``````//the calulation function.
void calc (unsigned int number, unsigned int i) //using "void" instead of "int", because the funktion doesn't need to return a value.
{
//define variables
bool Primecheck; //bool, that indicates wether the number is a prime or not (1 = Prime, 0 = Not a prime). Bool is used instead of int, since it only has to store 2 values (1 and 0).
unsigned int a = 0; //set a = 1, used to number the primes.
unsigned int j;

//write welcome message
cout << endl << "The program is finding primes in the domain of \"" << i << " ---> " << number << "\"" << endl; //tell the entered domain on the screen
out << "The program is finding primes in the domain of \"" << i << " ---> " << number << "\"" << endl; //same as above, just to the file.

//Calcul funktion
for (; i<=number; i++) //run the "i" loop, when "i" is less or equal (<=) to the input number., then +1 for each completed cycle.
{
Primecheck=1; //set the boolic value of primecheck = true, for the "i" loop. (to avoid a negativ loop, basically you'll have to set "not prime" each cycle, because everything is considered a prime at this point.)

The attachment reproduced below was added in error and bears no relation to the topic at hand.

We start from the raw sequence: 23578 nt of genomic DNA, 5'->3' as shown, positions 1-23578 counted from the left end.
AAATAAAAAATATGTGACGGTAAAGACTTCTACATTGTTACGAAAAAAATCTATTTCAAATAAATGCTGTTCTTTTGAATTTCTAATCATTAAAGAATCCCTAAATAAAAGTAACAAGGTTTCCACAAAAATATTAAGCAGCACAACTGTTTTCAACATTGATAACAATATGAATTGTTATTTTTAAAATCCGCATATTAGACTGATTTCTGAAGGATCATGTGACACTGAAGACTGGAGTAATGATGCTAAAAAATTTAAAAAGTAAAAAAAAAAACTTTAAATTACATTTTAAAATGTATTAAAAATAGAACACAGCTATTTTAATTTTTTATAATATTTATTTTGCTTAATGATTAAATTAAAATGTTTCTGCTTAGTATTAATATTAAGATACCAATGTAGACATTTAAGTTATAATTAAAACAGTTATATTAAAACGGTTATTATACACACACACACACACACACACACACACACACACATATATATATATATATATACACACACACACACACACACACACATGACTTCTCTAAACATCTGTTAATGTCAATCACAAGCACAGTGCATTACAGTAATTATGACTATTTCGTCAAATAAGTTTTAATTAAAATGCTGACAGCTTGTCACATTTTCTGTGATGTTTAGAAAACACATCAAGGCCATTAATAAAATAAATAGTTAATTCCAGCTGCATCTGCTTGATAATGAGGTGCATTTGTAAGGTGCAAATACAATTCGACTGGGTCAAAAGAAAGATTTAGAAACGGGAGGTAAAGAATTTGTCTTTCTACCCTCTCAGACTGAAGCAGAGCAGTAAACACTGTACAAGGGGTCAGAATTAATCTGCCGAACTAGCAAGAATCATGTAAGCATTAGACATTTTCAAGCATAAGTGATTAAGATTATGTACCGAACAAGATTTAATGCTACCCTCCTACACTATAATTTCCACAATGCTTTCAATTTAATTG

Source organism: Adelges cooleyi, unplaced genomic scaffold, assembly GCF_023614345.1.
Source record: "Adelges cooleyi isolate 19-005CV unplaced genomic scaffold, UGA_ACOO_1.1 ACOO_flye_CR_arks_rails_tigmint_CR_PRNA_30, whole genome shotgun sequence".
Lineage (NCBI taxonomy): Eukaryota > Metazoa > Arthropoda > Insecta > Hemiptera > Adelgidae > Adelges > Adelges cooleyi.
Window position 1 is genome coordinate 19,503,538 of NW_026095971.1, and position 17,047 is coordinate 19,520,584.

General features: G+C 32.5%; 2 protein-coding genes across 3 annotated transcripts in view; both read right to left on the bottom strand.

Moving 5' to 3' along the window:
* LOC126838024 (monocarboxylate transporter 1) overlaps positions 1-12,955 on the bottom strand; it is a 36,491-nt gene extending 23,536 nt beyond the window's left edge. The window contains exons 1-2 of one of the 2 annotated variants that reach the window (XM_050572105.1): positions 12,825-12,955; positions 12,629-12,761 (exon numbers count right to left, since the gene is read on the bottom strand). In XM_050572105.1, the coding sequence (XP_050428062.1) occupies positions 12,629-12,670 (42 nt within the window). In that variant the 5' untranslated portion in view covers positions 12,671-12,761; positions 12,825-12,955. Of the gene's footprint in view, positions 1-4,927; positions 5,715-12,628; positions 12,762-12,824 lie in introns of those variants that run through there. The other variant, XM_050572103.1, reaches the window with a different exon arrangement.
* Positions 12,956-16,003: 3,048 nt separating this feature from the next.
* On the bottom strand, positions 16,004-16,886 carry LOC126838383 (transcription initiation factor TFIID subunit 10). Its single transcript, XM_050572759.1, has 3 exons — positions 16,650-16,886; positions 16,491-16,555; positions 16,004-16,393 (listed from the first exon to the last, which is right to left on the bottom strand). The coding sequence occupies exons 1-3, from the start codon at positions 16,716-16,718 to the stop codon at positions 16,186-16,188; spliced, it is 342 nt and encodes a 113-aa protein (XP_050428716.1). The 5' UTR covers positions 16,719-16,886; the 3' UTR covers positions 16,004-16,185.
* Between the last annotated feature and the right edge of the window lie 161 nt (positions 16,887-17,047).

//Filtering function, filters all non primes, and sets "primecheck = 0", if the tested number isn't a prime.
for (j=2; ((j < i) && (Primecheck==1)); j++) //run the "j" loop, run this until the "j" value is equal to the "i" value, by plussing 1, each time the cycle completes, starting from 2.
{if ((i%j)==0){Primecheck=0;}} //if "i" divided by "j" equals "0 in remainder", then set "Primecheck = 0" (number is not a prime). If i%j=0, then that's an devident, and therefore "i" isn't a prime number.

//Screen / file output
if(Primecheck!=0) //if number is a prime, then write output.
{
a++; //add +1 to "a", simply to be ready number the next prime.
cout << a << ". " << "Prime:\t"<< i << endl;  //screen output - write "a" (1 as default (used to show which number in the prime number chain the prime number is)), then write "Prime:" then the number (the prime) "i".
}

//terminate for "i" loop, when "i" has reached the max domain number.
}

//write end message
cout << a << " primes was found; in the given domain!" << endl << endl; //announce the number of primes found on the screen.

//terminate function
}``````

^^Bad English, over commenting, and stuff, I wrote this code like a week after I learn'd that C++ even existed, so I know it sucks :D

// Skeen

main()
{
int i,j=2,ch=0;
clrscr();
printf(

main()
{
int i,j=2,ch=0;
clrscr();
printf(

What on Earth does this post mean and what does it have to do with prime numbers?